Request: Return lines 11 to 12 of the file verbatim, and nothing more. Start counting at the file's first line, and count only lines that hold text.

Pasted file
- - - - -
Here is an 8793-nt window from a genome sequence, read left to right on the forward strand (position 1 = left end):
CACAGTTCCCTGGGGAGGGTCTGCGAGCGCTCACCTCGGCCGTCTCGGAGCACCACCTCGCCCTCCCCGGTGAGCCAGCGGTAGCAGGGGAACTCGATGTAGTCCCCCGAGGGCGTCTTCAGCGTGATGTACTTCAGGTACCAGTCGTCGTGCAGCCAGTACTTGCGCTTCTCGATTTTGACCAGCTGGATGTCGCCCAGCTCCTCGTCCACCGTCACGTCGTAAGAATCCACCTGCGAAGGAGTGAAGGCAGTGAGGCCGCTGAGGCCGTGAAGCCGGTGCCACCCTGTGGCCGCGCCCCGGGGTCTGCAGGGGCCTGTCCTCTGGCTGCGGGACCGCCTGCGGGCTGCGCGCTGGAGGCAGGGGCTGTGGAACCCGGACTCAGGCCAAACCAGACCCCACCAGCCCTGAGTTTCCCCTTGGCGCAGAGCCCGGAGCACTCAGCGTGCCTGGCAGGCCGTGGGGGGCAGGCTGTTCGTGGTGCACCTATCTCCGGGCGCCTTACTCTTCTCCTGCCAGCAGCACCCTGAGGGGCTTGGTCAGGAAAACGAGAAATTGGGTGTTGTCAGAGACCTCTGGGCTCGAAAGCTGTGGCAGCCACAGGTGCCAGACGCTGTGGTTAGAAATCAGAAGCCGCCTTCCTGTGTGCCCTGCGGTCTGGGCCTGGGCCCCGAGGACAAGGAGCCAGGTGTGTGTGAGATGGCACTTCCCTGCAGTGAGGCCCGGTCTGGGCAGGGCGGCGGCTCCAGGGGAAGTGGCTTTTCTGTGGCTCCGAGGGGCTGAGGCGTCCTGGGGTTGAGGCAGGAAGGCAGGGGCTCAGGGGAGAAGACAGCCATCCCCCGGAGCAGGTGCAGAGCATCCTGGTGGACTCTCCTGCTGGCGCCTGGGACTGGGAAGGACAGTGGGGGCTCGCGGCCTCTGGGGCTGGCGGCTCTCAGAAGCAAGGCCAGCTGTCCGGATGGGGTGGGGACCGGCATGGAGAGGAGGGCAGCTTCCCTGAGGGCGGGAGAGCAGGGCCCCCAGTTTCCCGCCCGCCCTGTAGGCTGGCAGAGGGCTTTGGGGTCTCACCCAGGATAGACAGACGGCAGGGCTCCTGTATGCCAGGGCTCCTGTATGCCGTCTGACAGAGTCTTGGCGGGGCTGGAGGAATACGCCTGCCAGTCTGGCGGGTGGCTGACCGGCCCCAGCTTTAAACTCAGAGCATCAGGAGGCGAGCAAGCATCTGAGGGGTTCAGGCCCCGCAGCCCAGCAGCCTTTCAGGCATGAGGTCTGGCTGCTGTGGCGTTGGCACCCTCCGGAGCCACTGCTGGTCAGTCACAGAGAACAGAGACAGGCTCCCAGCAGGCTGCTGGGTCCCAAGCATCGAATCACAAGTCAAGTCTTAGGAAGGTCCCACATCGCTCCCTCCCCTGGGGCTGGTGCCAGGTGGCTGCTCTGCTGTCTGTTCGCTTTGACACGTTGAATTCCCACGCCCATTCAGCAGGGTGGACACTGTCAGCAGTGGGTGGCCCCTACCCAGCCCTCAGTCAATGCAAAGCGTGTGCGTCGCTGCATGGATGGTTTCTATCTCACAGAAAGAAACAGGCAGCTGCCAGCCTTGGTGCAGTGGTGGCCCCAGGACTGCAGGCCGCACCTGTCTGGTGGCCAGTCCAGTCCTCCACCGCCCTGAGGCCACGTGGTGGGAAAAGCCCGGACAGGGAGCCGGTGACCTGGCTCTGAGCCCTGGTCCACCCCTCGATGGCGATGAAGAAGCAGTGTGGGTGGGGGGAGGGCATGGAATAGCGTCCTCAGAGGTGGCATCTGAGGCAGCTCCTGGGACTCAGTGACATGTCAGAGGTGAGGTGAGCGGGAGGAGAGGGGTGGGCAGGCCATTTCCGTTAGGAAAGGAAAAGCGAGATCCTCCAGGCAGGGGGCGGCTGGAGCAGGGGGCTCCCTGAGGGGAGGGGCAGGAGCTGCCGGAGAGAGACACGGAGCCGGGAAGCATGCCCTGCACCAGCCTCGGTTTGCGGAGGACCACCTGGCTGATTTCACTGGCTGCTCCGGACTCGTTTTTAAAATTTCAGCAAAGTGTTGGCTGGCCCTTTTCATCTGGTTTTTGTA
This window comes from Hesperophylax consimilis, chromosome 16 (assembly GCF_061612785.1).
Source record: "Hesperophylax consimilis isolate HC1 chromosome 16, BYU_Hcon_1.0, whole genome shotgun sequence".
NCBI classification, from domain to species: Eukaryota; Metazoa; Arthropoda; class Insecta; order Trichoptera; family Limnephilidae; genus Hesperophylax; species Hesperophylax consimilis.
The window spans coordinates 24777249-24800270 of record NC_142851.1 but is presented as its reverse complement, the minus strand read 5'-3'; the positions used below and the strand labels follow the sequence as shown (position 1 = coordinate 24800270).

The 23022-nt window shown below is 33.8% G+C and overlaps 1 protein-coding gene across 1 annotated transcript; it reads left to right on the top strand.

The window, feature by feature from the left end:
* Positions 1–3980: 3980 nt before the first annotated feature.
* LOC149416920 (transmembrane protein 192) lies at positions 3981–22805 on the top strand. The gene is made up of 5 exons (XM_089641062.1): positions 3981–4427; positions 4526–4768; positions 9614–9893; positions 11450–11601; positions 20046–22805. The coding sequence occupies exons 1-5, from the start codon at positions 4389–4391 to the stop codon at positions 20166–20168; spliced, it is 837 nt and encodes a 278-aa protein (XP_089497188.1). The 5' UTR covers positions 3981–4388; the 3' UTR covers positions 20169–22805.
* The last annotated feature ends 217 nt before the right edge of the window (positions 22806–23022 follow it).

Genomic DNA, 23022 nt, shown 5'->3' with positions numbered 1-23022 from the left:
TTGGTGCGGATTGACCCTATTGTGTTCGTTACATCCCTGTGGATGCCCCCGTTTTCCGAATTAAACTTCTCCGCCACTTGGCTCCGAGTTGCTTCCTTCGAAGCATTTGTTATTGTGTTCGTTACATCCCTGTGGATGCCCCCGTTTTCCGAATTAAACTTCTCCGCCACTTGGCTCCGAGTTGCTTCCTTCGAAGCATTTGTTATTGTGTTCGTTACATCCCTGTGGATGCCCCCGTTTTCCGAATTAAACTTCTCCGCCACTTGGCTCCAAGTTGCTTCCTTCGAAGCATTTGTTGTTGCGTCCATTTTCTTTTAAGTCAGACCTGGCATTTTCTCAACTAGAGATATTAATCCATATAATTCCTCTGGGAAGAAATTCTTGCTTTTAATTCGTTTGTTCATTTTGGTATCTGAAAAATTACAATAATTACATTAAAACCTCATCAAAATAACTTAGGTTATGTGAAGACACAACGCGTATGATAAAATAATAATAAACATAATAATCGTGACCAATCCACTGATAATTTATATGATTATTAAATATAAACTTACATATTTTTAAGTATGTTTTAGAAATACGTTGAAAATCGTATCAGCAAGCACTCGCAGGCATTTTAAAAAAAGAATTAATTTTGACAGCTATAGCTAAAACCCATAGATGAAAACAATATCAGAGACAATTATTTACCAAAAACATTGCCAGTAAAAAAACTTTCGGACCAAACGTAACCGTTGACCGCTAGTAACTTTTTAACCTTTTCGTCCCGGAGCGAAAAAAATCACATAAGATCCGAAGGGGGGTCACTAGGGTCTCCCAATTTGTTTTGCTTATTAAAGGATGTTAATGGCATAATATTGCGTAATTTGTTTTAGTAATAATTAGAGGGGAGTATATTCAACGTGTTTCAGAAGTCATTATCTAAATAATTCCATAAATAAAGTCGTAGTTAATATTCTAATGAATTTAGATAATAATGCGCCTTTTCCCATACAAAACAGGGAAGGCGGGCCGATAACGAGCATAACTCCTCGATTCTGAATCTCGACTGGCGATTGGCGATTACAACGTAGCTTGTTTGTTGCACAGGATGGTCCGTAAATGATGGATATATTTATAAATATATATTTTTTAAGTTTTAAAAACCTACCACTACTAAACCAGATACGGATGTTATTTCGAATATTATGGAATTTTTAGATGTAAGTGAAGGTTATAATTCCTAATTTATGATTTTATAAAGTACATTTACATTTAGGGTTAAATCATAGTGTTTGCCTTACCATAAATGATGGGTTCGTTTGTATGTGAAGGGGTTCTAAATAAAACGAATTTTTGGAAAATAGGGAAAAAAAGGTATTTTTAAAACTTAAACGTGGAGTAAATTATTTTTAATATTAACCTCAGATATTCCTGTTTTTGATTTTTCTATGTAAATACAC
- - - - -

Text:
* The last annotated feature ends 217 nt before the right edge of the window (positions 22806–23022 follow it).

Genomic DNA, 23022 nt, shown 5'->3' with positions numbered 1-23022 from the left: